The presidents of the United States and France both addressed the United Nations General Assembly for the first time on Tuesday, and both took divergent views when it came to the 2015 nuclear agreement reached between five U.N. permanent members and Germany.
While President Donald Trump devoted much of his Assembly address to condoning the Obama-era deal, referring to it as an “embarrassment to the United States,” Emmanuel Macron defended France’s role in it, doubling down on both the U.N. floor and again in a media address afterwards.
“I can understand President Trump thinks this deal is not perfect,” he said, adding that the uncertainty should instead signal them to work together.
Macron advocated that further sanctions should certainly be ordered if Iran does not comply with the terms, but feared tossing out the current agreement would leave the world “with nothing” to stop the Middle East nation from developing a dangerous nuclear arsenal.
“We know what nothing does,” he said. “Nothing is what we have with North Korea.”
Macron was met with some skepticism from various world reporters, who pinned him for his “friendship” with Trump, of which he remained unflustered.
On the issue of climate change, Macron remained firm that it was a “moral, economic and social necessity” and expressed a desire to continue talking to Trump in the hopes he “comes back” to the Paris Agreement.
The two western countries also appear to have contrasting stances with regards to the Kurdish referendum slated to take place on Friday, in which the semiautonomous region of Iraq intends to vote on whether it should totally diverge from Baghdad’s reign. The U.S. State Department has remained staunch in its insistence that the vote should not go ahead, joining most of the international community in condemning its timing. The State Department believes the vote threatens the security situation inside the fragile country.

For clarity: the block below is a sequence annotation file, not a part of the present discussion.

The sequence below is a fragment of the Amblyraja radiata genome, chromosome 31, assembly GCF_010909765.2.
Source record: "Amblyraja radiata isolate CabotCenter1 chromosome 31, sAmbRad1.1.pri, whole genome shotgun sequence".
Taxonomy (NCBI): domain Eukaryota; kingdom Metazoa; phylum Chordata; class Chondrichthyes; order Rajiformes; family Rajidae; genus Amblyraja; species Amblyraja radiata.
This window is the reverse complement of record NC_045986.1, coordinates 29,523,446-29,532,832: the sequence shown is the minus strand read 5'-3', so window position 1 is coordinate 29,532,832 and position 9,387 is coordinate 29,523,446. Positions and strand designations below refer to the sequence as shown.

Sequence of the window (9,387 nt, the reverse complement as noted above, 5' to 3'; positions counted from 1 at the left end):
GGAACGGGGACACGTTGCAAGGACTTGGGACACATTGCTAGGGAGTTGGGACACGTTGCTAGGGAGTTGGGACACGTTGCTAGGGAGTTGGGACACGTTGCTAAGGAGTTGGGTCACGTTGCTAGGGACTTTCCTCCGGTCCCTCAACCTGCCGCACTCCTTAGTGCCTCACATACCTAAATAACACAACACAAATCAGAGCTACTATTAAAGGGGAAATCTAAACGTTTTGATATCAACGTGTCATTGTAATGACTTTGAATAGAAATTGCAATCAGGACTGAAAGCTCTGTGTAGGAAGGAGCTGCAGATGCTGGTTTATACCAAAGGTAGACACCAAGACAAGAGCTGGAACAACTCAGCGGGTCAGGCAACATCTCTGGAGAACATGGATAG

Nonetheless, Macron noted that France would not oppose the forthcoming vote.
“The Kurds and France have a longstanding relationship. France has lots of respect for people who defend their values and their history,” he said. “If this referendum is held, I hope it leads to the proper representation of Kurds in government and within the framework of the (Iraqi) Constitution.”
He also called for Kurdish President Masoud Barzani to “transform the referendum” into one that would seek greater protections for all minorities in the embattled nation.
But despite the prominent differences of view between France and America on policy stances, Macron insisted that the U.S. remains an “historic partner, now and in the future.”